4-1BB and optimized CD28 co-stimulation enhances function of human mono-specific and bi-specific third-generation CAR T cells

J Immunother Cancer. 2021 Oct;9(10):e003354. doi: 10.1136/jitc-2021-003354.


Background: Co-stimulatory signals regulate the expansion, persistence, and function of chimeric antigen receptor (CAR) T cells. Most studies have focused on the co-stimulatory domains CD28 or 4-1BB. CAR T cell persistence is enhanced by 4-1BB co-stimulation leading to nuclear factor kappa B (NF-κB) signaling, while resistance to exhaustion is enhanced by mutations of the CD28 co-stimulatory domain.

Methods: We hypothesized that a third-generation CAR containing 4-1BB and CD28 with only PYAP signaling motif (mut06) would provide beneficial aspects of both. We designed CD19-specific CAR T cells with either 4-1BB or mut06 together with the combination of both and evaluated their immune-phenotype, cytokine secretion, real-time cytotoxic ability and polyfunctionality against CD19-expressing cells. We analyzed lymphocyte-specific protein tyrosine kinase (LCK) recruitment by the different constructs by immunoblotting. We further determined their ability to control growth of Raji cells in NOD scid gamma (NSG) mice. We also engineered bi-specific CARs against CD20/CD19 combining 4-1BB and mut06 and performed repeated in vitro antigenic stimulation experiments to evaluate their expansion, memory phenotype and phenotypic (PD1+CD39+) and functional exhaustion. Bi-specific CAR T cells were transferred into Raji or Nalm6-bearing mice to study their ability to eradicate CD20/CD19-expressing tumors.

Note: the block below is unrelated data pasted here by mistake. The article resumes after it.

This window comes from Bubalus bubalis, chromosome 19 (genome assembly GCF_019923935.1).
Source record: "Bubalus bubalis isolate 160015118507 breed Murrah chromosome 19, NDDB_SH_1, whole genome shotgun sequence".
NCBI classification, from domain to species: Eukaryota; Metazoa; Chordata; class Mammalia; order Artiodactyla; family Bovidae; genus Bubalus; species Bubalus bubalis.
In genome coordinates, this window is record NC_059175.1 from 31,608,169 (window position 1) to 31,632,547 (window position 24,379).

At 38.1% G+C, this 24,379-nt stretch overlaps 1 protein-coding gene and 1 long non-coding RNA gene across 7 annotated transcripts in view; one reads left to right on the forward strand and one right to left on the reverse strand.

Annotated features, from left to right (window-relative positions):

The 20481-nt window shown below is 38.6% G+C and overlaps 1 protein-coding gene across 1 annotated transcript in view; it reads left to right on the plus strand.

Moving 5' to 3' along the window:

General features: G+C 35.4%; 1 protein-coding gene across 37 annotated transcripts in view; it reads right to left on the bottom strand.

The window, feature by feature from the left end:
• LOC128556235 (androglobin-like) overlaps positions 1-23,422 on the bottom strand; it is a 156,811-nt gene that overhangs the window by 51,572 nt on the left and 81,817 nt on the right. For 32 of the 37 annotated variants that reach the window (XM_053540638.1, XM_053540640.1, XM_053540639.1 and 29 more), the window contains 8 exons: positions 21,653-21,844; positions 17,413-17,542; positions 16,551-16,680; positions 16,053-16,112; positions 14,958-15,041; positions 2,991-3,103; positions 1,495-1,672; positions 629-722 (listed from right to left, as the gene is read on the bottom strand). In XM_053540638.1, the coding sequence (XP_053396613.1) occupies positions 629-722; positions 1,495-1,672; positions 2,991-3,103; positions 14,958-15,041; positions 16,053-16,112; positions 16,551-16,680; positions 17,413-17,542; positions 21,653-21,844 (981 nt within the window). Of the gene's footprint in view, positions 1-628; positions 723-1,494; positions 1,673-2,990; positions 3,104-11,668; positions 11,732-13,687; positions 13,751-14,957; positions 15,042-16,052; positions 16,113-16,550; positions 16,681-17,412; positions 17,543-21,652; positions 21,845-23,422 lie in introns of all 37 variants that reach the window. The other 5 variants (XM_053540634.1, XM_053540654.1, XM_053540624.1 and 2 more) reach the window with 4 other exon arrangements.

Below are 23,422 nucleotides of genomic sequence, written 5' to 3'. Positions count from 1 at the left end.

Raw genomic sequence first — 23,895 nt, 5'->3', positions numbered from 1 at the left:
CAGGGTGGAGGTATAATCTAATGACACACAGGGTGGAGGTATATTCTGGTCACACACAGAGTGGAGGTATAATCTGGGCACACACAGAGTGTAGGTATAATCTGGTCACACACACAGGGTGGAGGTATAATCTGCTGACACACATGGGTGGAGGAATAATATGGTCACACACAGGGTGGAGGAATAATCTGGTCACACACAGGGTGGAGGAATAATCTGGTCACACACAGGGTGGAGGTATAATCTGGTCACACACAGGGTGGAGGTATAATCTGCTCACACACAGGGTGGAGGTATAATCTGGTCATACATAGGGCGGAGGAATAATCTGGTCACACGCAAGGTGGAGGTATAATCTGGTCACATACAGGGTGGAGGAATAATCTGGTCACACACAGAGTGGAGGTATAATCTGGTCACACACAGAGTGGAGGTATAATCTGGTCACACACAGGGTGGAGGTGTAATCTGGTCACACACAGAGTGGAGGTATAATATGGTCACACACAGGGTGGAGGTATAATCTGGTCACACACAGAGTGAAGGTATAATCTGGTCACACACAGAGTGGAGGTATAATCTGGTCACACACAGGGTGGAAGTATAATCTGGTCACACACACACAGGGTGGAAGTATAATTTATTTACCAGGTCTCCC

Results: Co-stimulatory domains combining 4-1BB and mut06 confers CAR T cells with an increased central memory phenotype, expansion, and LCK recruitment to the CAR. This enhanced function was dependent on the positioning of the two co-stimulatory domains. A bi-specific CAR targeting CD20/CD19, incorporating 4-1BB and mut06 co-stimulation, showed enhanced antigen-dependent in vitro expansion with lower exhaustion-associated markers. Bi-specific CAR T cells exhibited improved in vivo antitumor activity with increased persistence and decreased exhaustion.

Conclusion: These results demonstrate that co-stimulation combining 4-1BB with an optimized form of CD28 is a valid approach to optimize CAR T cell function. Cells with both mono-specific and bi-specific versions of this design showed enhanced in vitro and in vivo features such as expansion, persistence and resistance to exhaustion. Our observations validate the approach and justify clinical studies to test the efficacy and safety of this CAR in patients.

Keywords: cell engineering; chimeric antigen; immunotherapy; receptors.

Publication types

  • Research Support, Non-U.S. Gov't

MeSH terms

  • Animals
  • CD28 Antigens / metabolism*
  • Cell Engineering / methods*
  • Female
  • Humans
  • Male
  • Mice
  • Neoplasms / genetics*
  • Receptors, Chimeric Antigen / genetics*
  • Tumor Necrosis Factor Receptor Superfamily, Member 9 / metabolism*


  • CD28 Antigens
  • Receptors, Chimeric Antigen
  • Tumor Necrosis Factor Receptor Superfamily, Member 9